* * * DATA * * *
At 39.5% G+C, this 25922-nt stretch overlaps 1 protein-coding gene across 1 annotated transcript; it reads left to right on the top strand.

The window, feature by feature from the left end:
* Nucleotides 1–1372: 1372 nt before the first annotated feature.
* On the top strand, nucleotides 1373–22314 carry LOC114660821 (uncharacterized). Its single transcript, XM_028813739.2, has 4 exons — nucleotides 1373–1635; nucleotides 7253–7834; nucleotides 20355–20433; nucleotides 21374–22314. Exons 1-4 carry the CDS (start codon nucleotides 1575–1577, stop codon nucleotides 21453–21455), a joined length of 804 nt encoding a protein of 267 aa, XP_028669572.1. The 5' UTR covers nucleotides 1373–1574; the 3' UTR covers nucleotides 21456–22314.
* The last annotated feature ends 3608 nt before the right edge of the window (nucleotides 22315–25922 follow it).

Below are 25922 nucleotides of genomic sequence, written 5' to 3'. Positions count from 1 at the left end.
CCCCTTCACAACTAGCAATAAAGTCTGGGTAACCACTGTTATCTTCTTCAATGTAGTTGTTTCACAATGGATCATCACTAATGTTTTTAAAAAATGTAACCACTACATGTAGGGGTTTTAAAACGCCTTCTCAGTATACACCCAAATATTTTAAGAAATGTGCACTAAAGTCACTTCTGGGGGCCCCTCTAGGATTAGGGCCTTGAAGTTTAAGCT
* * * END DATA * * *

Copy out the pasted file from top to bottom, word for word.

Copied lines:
At 39.5% G+C, this 25922-nt stretch overlaps 1 protein-coding gene across 1 annotated transcript; it reads left to right on the top strand.

The window, feature by feature from the left end:
* Nucleotides 1–1372: 1372 nt before the first annotated feature.
* On the top strand, nucleotides 1373–22314 carry LOC114660821 (uncharacterized). Its single transcript, XM_028813739.2, has 4 exons — nucleotides 1373–1635; nucleotides 7253–7834; nucleotides 20355–20433; nucleotides 21374–22314. Exons 1-4 carry the CDS (start codon nucleotides 1575–1577, stop codon nucleotides 21453–21455), a joined length of 804 nt encoding a protein of 267 aa, XP_028669572.1. The 5' UTR covers nucleotides 1373–1574; the 3' UTR covers nucleotides 21456–22314.
* The last annotated feature ends 3608 nt before the right edge of the window (nucleotides 22315–25922 follow it).

Below are 25922 nucleotides of genomic sequence, written 5' to 3'. Positions count from 1 at the left end.
CCCCTTCACAACTAGCAATAAAGTCTGGGTAACCACTGTTATCTTCTTCAATGTAGTTGTTTCACAATGGATCATCACTAATGTTTTTAAAAAATGTAACCACTACATGTAGGGGTTTTAAAACGCCTTCTCAGTATACACCCAAATATTTTAAGAAATGTGCACTAAAGTCACTTCTGGGGGCCCCTCTAGGATTAGGGCCTTGAAGTTTAAGCT